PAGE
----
The spirit behind the bill reflects, at the very least in words, a recognizable moral concept for many Wiccans and other Pagans: “An ye harm none, do what ye will.”
The sponsors describe the act as a ” bill to amend the Religious Freedom Restoration Act of 1993 to protect civil rights and otherwise prevent meaningful harm to third parties, and for other purposes.” It changes the language to protect and allow for the free exercise of religion up until the point when someone is “meaningfully harmed.”
SB 2918 is not the first bill of its kind; two others were introduced in the House in 2016 and 2017, also by Democratic leaders. The House bills were also labeled “Do No Harm” acts. They are currently in committee.
The original national Religious Freedom Restoration Act was signed by President Bill Clinton in 1993 and, since that point, there have been a number of similar state acts that have been enacted. RFRA legislation have played visible roles in cases such as the 2014 Burwell v. Hobby Lobby Stores, in which Supreme Court justices ruled that the Affordable Care Act’s contraceptive requirements placed a significant burden on the religious foundation of that for-profit company. Hobby Lobby, a national chain of arts and craft stores, is run by the Green family, who have openly run their business “in a manner consistent with Biblical principles,” as written in their mission statement. The company supports missionary work and is a lead donor in the new Museum of the Bible, based in Washington D.C. Contraception is not permissible in their religious worldview.
Leahy said, “While the Religious Freedom Restoration Act (RFRA) was originally passed by Congress to protect the rights of religious minorities, it has been contorted in recent years to defend discriminatory practices against LGBTQ individuals and women seeking access to reproductive health services. The Do No Harm Act would help put an end to misuse of the act and ensure that longstanding anti-discrimination protections in the law are not eroded.”
More recently, the RFRA has been invoked in the Masterpiece Cakeshop case in which a baker refused to craft a cake for a same-sex wedding ceremony. In this case Masterpiece Cakeshop, Ltd. v. Colorado Civil Rights Commission, the court examines, once again, the intersection of a for-profit business operation guided by the strict religious beliefs of its owner-operator and the civil rights of others. Unlike in the Hobby Lobby case, the people affected are not employees, but rather potential customers.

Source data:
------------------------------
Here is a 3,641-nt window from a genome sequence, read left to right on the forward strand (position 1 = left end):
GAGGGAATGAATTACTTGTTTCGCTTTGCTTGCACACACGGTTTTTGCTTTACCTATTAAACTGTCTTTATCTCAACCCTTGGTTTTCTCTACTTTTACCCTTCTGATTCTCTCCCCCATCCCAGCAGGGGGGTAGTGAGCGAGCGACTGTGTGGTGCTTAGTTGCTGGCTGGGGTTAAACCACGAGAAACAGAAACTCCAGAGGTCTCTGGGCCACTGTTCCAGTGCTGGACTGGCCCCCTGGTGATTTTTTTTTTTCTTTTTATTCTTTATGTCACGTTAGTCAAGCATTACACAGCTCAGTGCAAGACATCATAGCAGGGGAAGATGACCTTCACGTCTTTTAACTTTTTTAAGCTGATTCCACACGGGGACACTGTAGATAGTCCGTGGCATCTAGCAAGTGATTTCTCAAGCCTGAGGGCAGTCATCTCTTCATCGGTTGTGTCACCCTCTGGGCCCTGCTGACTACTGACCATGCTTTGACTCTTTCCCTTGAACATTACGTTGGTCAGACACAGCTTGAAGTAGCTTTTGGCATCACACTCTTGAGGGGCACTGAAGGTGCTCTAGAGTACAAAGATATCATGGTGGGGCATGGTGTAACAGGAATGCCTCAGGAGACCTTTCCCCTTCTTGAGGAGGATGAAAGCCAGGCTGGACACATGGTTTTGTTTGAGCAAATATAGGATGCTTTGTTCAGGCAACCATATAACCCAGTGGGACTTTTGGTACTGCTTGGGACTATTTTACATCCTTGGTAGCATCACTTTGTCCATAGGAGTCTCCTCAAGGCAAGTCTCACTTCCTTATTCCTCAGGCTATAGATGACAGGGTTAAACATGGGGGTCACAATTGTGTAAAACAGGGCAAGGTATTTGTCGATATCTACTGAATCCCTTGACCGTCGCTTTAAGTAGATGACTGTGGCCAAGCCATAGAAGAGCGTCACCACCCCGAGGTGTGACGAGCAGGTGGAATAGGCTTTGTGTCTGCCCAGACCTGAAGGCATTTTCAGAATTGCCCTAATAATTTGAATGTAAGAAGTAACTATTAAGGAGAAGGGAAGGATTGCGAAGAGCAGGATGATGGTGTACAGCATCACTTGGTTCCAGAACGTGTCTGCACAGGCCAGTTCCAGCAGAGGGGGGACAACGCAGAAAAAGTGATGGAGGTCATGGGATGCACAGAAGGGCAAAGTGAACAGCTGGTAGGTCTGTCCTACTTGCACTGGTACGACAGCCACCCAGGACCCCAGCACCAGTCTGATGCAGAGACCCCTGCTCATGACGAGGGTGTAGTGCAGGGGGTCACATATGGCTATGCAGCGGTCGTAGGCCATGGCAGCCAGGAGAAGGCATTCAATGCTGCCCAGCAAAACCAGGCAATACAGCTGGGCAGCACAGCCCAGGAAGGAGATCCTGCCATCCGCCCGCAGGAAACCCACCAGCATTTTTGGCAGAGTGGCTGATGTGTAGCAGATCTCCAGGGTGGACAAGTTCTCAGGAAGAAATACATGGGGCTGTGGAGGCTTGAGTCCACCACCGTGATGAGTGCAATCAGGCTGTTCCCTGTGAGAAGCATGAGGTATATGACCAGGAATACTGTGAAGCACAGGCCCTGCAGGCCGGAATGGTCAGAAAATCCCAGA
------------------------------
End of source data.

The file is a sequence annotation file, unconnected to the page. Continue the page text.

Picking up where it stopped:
According to the sponsoring senators and other supporters, there have been many cases in which RFRA legislation has been used against marginalized individuals, particularly citing members of the LGBTQ communities.
Co-sponsoring Senator Ron Wyden (D- Oregon) said: “Discriminating against anybody because of how they look, who they love or what religion they practice has no place in our country. I have always been proud to fight for LGBTQ Americans and the equal rights they deserve, and I’m proud to sponsor this bill that protects against discrimination under a false pretense of religious freedom.”
While there has been consistent RFRA support in conservative Christian communities as well with Republicans, the national RFRA originally received bipartisan support. It was prompted by the Employment Division v. Smith (1990) Supreme Court case, in which a Native American man was fired after a drug test revealed peyote in his system – a substance reportedly ingested during a religious ceremony.
Due to the original RFRA purpose, there are some legal professionals who feel that the new act is actually not necessary. The Washington Post quotes scholar Charles Haynes, who reportedly said, “RFRA is not a blank check to protect free exercise of religion. It simply requires the government to take claims of consciousness seriously.” He remarked that the RFRA legislation has not yet been used to inflict harm, and he doubts it will. However, he did add that he understands why people are alarmed.
Haynes also suggested that its introduction may be simply a political move to bolster votes in the upcoming midterm elections, since the the new bill is unlikely to get any further than the two still sitting in the House.
Civil rights watchdog organizations don’t agree with Haynes. Americans United for the Separation of Church and State, for example, published an article that was written by Maggie Garrett. It reads, in part:
RFRA was born of good intentions: it was designed to protect religious minorities and ensure they can exercise their faith even when the government enacts rules that may unintentionally proscribe the practice. For example, a Muslim woman recently used RFRA to ensure she has the right to wear hijab while serving our country in the Air Force JAG. In the two decades since its passage, however, many have misconstrued and exploited RFRA in ways that would harm and deny the rights of others.
Garrett goes on to cite the Hobby Lobby case as a prime example of poor use of the RFRA. She says, “Actions by the Trump administration make the Do No Harm Act more important than ever. The administration is using RFRA as a tool in its agenda to take away people’s rights.”
ACLU representative Ian Thompson agrees, saying, “In this current climate, with a White House and Justice Department committed to using RFRA as a license to discriminate, it is more important than ever for Congress to make clear that this law is a shield for religious freedom–not a sword for discrimination.”
The Human Rights Campaign board published a statement that reads: “The Do No Harm Act clarifies that the Religious Freedom Restoration Act is intended to protect religious freedom without allowing the infliction of harm on other people.”
Despite any debates surrounding the use of RFRAs, most experts do agree that the Do No Harm Act will not pass in a Republican-controlled congress.